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I am still confused of the concept of ThreadLocal. I have read the JavaDoc, and other related questions posted around here, but the jargons used and all didn't help me much.

I kind of get the idea of ThreadLocal, that is, each thread has its own copy of the variable. So...how does this make it different from say...constructing the new variable everytime?

For example, using DateFormatter as the example:

public void convertDate(String date) 
{ 
    // Contruct new date formatter for every invocation of the method.
    DateFormatter df = new SimpleDateFormatter(...);
    ....
}

public void convertDate(String date) 
{ 
    // Getting date formatter from threadlocal.
    DateFormatter df = threadLocal.get();
    ....
}

How is the first different from the second one if the all the second one does is just returning a new copy of the variable?

Thanks.

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3 Answers 3

up vote 10 down vote accepted

ThreadLocal objects are typically static, which means that they preserve their values between function calls within the same thread.

In your first code snippet, every time convertDate is called, a new SimpleDateFormatter object is created. In the second snippet, one SimpleDateFormatter object per thread is created. The same object is returned by the get() method every time convertDate is called within the same thread.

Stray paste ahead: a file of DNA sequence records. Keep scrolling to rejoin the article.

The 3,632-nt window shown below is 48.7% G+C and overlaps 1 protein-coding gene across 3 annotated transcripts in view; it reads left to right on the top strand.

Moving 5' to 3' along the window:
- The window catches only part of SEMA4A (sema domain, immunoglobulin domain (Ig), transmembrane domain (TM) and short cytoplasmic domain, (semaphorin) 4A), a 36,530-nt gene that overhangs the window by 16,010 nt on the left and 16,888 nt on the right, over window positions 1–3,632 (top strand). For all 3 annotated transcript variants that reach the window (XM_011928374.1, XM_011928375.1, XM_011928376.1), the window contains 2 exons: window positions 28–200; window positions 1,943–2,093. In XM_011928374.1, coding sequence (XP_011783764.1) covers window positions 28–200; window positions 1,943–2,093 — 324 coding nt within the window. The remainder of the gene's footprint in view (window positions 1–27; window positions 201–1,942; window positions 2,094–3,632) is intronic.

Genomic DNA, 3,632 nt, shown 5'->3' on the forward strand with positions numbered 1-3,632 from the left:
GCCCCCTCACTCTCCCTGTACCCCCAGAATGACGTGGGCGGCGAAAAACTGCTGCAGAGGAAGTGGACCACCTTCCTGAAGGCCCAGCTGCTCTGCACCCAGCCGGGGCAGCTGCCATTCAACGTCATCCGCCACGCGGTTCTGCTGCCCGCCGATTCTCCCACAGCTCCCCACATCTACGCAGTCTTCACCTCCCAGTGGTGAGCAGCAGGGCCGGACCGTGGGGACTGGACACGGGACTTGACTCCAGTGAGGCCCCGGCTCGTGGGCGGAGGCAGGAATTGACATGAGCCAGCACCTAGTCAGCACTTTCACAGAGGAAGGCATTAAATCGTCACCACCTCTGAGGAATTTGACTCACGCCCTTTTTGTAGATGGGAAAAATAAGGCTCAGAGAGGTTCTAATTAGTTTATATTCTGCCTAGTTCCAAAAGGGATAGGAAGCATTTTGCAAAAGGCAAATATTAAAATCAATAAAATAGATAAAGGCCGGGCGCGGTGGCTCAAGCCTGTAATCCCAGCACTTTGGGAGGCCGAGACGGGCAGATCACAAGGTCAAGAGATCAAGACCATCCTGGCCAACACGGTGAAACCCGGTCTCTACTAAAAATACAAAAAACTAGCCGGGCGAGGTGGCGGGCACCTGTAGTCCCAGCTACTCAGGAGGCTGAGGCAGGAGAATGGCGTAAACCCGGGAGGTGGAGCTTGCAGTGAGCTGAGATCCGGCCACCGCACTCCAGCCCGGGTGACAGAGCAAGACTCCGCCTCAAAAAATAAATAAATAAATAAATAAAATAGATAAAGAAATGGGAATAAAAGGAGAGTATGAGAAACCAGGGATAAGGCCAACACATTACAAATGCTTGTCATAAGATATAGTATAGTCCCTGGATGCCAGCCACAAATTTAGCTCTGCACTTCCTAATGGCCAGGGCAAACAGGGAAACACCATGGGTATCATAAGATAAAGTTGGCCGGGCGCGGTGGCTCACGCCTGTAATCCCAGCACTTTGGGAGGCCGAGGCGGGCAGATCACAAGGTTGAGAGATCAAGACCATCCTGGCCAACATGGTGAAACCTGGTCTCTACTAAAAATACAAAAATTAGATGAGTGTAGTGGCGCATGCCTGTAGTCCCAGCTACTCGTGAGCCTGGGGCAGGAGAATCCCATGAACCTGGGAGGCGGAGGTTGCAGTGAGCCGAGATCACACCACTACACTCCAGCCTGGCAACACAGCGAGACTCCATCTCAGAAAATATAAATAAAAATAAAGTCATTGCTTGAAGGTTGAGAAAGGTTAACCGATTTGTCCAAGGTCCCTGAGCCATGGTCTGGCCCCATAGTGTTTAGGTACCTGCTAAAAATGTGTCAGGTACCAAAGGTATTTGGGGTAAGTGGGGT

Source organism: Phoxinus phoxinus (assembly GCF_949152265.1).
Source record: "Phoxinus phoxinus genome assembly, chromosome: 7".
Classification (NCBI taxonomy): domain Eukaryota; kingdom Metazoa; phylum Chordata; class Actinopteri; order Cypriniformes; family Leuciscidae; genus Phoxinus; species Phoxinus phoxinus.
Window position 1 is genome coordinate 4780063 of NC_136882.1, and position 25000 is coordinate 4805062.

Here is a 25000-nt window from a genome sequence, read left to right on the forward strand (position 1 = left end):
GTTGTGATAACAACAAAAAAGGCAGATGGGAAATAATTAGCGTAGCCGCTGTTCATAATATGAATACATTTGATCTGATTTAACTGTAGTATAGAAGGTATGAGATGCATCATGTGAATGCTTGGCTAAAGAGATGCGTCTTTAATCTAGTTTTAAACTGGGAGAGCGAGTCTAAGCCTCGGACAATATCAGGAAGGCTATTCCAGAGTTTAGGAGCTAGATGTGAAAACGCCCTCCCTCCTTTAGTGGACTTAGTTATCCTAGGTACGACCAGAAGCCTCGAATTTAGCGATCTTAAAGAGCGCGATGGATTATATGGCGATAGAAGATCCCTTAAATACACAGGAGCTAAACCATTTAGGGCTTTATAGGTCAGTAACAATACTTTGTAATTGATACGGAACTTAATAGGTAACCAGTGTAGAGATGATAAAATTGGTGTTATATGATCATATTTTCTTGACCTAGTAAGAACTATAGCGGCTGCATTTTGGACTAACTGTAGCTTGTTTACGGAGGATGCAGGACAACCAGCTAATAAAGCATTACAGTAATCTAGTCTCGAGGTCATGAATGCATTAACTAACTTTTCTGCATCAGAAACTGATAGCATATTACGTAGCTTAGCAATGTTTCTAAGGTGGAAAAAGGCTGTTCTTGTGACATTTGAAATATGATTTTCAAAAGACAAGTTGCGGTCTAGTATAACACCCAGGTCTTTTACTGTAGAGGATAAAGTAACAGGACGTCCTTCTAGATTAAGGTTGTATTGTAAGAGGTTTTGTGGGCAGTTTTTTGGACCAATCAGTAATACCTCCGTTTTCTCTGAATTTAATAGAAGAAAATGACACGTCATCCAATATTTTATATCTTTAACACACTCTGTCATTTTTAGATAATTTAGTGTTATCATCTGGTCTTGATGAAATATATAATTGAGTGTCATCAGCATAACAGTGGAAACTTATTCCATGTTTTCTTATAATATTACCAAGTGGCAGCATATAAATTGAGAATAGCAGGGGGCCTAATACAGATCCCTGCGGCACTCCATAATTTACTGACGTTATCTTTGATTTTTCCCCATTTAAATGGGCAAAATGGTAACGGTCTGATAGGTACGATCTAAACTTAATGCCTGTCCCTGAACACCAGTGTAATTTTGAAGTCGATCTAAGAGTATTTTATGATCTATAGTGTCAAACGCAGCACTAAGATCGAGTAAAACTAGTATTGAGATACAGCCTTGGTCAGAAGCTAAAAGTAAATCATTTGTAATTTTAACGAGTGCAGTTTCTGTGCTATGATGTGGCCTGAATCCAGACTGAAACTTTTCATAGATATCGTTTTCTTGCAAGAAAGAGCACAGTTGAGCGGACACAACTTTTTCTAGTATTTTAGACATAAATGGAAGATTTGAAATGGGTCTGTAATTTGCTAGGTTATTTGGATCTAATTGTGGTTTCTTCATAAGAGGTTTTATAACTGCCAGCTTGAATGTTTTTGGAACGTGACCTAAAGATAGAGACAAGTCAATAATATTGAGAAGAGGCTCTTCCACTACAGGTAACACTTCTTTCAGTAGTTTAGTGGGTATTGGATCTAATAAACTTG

ThreadLocal objects are useful in implementing thread-local storage, which means maintaining separate instances of variables for each thread.

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There are a few different uses for ThreadLocal.

As in your example, an expensive to construct, thread-unsafe object can be cached. The object than can then be used in a safe manner without the overhead of construction every use. It's not necessarily a win (more, non-local memory is used, for instance), but it might be.

It can also be used to 'sleaze' through a context argument into a callback that isn't designed to have context. Or just to make interfaces simpler. In this case the canonical reference to the ThreadLocal is probably not static. The object may also be deliberately mutable. I'm not a great fan of encouraging this technique, but some people (such as "crazy" Bob Lee) like it.

ThreadLocal doesn't work so well when you fork tasks off into multiple threads. InheritableThreadLocal appears to have no good uses.

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You two examples are the same iff the second method is called in a different thread each time. In which case the first example is more efficient.

If however, you call the same method more than once in the same thread, it will cache the value for that thread and not have to create a new object each time. (Most of the object relating to dates are fairly expensive is which case it can be worth doing) In this case there is a small performance advantage in reusing the same object in a thread.

Note: the thread local objects are storing in a map attached to the Thread itself. If the thread dies, all the objects local to that thread are GCed. This is where ThreadLocal can be simpler than most caches.

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